Polls, surveys offer no better picture of recovery
Despite promises from national leaders to ‘do what it takes’ to rebuild New Orleans, the devastated city has been mostly left to fend for itself.
Jeremy Alford -
Mar 09, 2006
BATON ROUGE -- As Carnival season paraded through south Louisiana last month, briefly pushing aside the memories of those fateful days last fall with bags of throws and elaborate parties, a slew of special interest groups were releasing studies and polls and surveys that brought reality ringing back in a most sobering way.
The short-but-potent legacy of Hurricane Katrina hit its six-month mark with the dawn of Ash Wednesday, and pollsters were not about to miss their opportunity to gauge the sentiment of voters and businesses during this capsule of time – neither have managed a rosy outlook yet, if you believe the numbers. Studies have also been released by think-tank groups slamming the rebuilding process as stagnant and ripe with curious contracting.
Meanwhile, Gov. Kathleen Blanco wrote in a column coming off of Mardi Gras that “recovery and reform” are claiming victories in Louisiana. She points to a proposed $4.2 billion in Community Development Block Grant funding for housing as an indication. Blanco also notes the Legislature’s recent efforts to consolidate certain levee boards.
The entire process has been a “roller coaster of emotion,” Blanco added, marked by “dark days of frustration when it was hard to believe that our voices were being heard.”
Based on the numerous polls and surveys released in the last few weeks, voters and businesses are still feeling that despair.
The most recent research by Pensacola-based pollster Verne Kennedy reveals an outraged electorate. When respondents were asked if they were happy with their public officials’ in light of the hurricanes, 41 percent reported they were “not happy,” 29 percent chose “strongly displeased” and 24 percent opted for “angry as hell.”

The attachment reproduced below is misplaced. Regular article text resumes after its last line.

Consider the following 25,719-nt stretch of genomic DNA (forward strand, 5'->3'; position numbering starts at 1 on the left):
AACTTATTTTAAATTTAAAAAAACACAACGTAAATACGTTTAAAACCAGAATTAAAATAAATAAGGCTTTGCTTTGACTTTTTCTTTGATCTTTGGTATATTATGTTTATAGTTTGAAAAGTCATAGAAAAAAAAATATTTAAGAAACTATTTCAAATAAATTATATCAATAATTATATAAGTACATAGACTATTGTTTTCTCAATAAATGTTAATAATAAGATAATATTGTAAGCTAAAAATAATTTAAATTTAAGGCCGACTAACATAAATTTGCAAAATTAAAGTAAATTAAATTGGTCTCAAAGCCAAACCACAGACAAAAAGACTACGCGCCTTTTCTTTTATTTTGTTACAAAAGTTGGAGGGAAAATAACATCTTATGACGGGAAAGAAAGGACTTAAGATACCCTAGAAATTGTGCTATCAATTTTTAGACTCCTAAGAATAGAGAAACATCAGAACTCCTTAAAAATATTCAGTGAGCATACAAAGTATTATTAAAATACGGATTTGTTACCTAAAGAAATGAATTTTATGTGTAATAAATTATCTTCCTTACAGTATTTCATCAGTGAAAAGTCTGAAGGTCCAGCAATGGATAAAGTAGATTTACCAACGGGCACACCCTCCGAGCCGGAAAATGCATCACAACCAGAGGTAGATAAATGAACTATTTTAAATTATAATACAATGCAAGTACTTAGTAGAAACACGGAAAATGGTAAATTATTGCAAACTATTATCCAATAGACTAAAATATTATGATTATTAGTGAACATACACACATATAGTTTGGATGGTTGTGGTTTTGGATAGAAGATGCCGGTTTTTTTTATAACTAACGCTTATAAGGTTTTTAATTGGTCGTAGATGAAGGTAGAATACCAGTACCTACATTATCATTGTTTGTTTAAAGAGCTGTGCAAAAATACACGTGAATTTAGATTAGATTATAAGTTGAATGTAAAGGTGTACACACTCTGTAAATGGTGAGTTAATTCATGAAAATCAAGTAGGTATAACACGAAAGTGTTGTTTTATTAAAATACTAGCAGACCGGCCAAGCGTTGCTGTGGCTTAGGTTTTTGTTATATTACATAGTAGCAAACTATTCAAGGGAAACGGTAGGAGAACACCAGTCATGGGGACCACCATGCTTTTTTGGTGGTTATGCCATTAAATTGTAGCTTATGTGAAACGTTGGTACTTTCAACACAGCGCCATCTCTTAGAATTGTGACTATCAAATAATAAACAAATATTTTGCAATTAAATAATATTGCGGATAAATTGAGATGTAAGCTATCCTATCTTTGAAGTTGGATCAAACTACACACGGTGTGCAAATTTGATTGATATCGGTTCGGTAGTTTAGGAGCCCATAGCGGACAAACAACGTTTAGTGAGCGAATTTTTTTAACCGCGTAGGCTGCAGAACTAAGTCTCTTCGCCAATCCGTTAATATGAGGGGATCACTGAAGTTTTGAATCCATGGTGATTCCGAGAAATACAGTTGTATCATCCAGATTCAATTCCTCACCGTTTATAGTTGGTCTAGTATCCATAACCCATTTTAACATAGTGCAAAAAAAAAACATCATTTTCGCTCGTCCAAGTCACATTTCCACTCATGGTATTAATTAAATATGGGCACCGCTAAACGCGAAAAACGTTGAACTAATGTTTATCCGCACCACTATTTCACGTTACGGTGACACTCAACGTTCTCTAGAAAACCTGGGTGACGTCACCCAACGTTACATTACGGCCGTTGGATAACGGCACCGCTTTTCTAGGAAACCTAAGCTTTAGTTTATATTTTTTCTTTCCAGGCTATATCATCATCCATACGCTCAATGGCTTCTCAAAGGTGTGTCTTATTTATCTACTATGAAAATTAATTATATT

On the re-elect Blanco question, 71 percent want to “give someone else a chance.” Of the 600 Louisiana voters polled during the second week of February, 53 percent said the state was undoubtedly on the wrong track, as far as leadership and recovery.
Another CBS News poll, in concert with an analysis released last week by the Internet arm of Black Entertainment Television, also found that African-Americans in New Orleans are “overwhelmingly dissatisfied” with the efforts to rebuild. The CBS News Survey Unit conducted the poll of 1,018 adults, including 207 African-Americans.
Among the more eye-opening findings by CBS News is the pessimistic outlook that African-Americans have for City of New Orleans -- 38 percent believe the city will never be rebuilt and 33 percent believe white evacuees will be able to return before those of color.
While he questions exactly who was questioned by CBS pollsters and where the respondents are from, Congressman William Jefferson, a New Orleans Democrat, said government will have to offer people hope with a solid plan to get more positive responses.
“People want to come home,” Jefferson said. “There is much greater interest from people who are from New Orleans to return. They want to have a better set of opportunities. They don't want to come home to just anything. We just have to set the path for them to come home."
Businesses that have returned to Orleans Parish, or are considering it, have a much more optimistic outlook, according to a survey conducted by the Public Policy Research Lab at Louisiana State University. Of the 937 local businesses interviewed for the telephone survey, 52 percent said they would be “as successful as or more successful than they were before” last year’s two hurricanes.